baptism that I am baptized with: but to fit on my right hand and on my left, is not mine to give, but it shall be given to them for uhom it is prepared of my Father. Matt. xx. 22, 23. I have a baptism to be baptized with, and how am I straitened till it be accomplished. Luke xii. 50. We are buried with him by baptism into death. Rom. vi. 4.—This baptism, in relation to the bonds of the law, and the redemption-discipline, though it be absolutely necessary to our salvation, and is included in the holy purpose of God in Chrift, is still widely different, and, in the scriptures, is clearly dillinguished from the baptism of the Holy Ghoit—which baptism characterizes distinêtly the gospel dispensation, as, thereby, we receive power to become the sons of God, and are made partakers of the earnests and fruits of glory. Thus, it is said, Aets i. 3-5. To whom also he fewed himself alive after his passion, by many infallible proofs, being seen of them forty days, and Speaking of the things pertaining to the kingdom of God: And being assembled together with them, commanded them that they mould not depart from Jerusalem, but wait for the promise of the Father, which, faith he, ye have heard of me. For John truly baptized with water ; but ye fall be baptized with the Holy Ghost, not many days hence. Also Acts xiii. 24. John first preached before his coming, the baptism of repentance to all the people of Israel. Again, Acts xviii. 24–25. And a certain Jew named ApolLos, born at Alexandria, an eloquent man, and mighty in the scriptures, came to Ephesusa

This man was instructed in the way of the Lord; and being servent in the spirit, he spake and taught diligently the things of the Lord, knowing only the baptism of John. And he began to speak boldly in the synagoguc. Whom when Aquila and Priscilla had heard, they took him unto them, and expounded unto him the way of God MORE PERFECTLY. Apollos, before he was met by these disciples of Paul, was instructed in the way of the Lord; i.e. The Lord Jesus; and he appears to have well understood the whole system concerning Christ, as antecedent to the gift of the Holy Ghost; to which matter our baptism most indisputa. bly relates, together with all the distinguishing glories of the gospel church.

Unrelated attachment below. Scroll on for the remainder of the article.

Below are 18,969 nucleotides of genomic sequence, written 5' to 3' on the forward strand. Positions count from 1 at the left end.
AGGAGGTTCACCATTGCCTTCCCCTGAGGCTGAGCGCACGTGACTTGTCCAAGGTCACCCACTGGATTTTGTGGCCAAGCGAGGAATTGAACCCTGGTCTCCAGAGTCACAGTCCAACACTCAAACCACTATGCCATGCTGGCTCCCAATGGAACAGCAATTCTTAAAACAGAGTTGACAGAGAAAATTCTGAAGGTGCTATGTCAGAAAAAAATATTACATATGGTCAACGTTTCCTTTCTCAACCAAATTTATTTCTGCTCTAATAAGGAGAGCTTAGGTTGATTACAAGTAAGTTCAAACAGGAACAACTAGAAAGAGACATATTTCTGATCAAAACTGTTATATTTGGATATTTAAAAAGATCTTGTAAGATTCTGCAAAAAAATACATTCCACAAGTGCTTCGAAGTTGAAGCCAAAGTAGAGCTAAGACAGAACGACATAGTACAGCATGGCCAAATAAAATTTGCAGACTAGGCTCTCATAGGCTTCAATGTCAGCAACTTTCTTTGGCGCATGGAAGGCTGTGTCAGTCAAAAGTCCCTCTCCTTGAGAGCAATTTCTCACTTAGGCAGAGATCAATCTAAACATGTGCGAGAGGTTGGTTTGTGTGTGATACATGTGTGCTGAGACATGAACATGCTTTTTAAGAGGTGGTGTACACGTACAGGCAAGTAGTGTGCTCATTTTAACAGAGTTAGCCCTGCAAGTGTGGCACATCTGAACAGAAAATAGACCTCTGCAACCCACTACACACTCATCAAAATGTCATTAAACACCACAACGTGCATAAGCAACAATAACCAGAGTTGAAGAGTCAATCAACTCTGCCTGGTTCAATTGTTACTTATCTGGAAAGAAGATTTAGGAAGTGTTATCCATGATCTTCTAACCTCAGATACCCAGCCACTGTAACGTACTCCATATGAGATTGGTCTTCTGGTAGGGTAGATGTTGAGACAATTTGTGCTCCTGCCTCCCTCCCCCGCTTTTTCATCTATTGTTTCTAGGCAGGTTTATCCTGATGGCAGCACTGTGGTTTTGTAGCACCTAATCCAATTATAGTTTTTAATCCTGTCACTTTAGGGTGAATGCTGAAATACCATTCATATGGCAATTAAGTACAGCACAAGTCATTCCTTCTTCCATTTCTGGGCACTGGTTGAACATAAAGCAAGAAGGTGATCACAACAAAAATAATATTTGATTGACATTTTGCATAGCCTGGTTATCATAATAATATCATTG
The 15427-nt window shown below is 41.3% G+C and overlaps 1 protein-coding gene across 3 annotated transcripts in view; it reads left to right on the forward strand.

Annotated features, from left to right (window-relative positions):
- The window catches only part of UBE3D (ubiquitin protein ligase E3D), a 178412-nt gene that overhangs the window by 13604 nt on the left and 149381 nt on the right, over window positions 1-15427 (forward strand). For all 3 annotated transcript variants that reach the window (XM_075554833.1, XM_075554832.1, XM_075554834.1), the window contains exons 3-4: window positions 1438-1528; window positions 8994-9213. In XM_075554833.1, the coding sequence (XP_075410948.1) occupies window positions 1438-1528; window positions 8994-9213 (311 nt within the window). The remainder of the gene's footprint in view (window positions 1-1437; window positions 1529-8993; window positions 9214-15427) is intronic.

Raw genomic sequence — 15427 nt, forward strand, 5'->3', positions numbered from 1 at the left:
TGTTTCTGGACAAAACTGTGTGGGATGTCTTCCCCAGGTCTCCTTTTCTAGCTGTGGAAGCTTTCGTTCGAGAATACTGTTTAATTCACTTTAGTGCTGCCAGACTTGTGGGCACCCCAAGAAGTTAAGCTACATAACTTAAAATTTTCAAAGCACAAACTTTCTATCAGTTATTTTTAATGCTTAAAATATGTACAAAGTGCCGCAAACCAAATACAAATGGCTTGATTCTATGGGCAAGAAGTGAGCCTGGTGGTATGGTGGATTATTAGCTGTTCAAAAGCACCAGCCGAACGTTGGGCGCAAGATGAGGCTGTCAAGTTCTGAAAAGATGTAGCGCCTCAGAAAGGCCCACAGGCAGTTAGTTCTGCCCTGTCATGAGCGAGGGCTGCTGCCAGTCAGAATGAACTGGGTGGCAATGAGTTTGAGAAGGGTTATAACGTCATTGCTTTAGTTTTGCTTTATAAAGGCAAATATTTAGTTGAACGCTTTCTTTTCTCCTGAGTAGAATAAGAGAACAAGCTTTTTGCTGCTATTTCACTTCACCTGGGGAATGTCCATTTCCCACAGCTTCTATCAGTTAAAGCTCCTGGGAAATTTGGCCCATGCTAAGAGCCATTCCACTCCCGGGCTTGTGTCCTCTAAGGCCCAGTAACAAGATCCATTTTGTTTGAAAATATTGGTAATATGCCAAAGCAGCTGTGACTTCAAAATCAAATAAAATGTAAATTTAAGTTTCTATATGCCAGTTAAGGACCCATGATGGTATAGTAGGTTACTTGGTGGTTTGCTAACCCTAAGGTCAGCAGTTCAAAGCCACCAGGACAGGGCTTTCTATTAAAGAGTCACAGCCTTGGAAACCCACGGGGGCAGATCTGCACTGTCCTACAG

And again, it is said, Acts xix. 1–6. And it came to pass, that while Apollos was at Co. rinth, Paul, having passed through the upper coasts, came to Ephesus: and finding certain disciples, He said unto them, have ye received the Holy Ghost fince ye believed? And they said unto him, We have not so much as heard whether there be any Holy Ghoft. And he said unto them, unto what then were ye baptized ? And they said, unto John's baptism. Then Said Paul, John verily baptized with the baptifm of repentance, Jaying unto the people, that they should believe on him which should come after him, that is, on Chrill Ffus. When they heard this, they were boylized in the name of the Lord Jesus. And when Prul had laid his hands upon them, the Holy Ghost came on them, and they Spake with tongues, and prophesied.

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appears, therefore, both from the theo: ry and ihe scriptures, that, from the doctrine of Chrift, in relation to distinct parts of the divine will, there arises two baptisms; which twofold nature and operation of the holy doctrine, may explain the manner of expresfion used by the apostle. Hebrews vi. 1, 2. Therefore, leaving the doctrine of the beginning of Christ, let us go on to the perfećt end; not laying again the foundation of repentance from dead works, Of the doctrine of Baptisms, &c.

The baptism, as under the bond of the covenant, or the service-work and forfeiture of the law, is ever represented, by dark and tempestuous clouds, with their flood-causing rains; by the waters of the river, strong and many; and by the swelling and rolling of the deep ; or, as being a cup of sorrows, an immersion, a burial, &c. But, according to the promise of the Father, and the grace of the kingdom of heaven, the baptism of the Holy Gholt is represented by the pouring, dropping, or sprinkling of waters ; by a refreshing rain, and the waters of Shiloah that go Softly; or as being an influence from heaven, kind and gentle, As the dew of Hermon, that descended upon the mountains of Zion, where the Lord commanded the blefing, eve! life for evermore.

And as there are, fubftantially, two bap. tisms, differing so much the one from the other; fo likewise, there are two baptismal signs, which agree with, and in the most exact and striking manner, represent and shew for:h the great and folemn things thereby.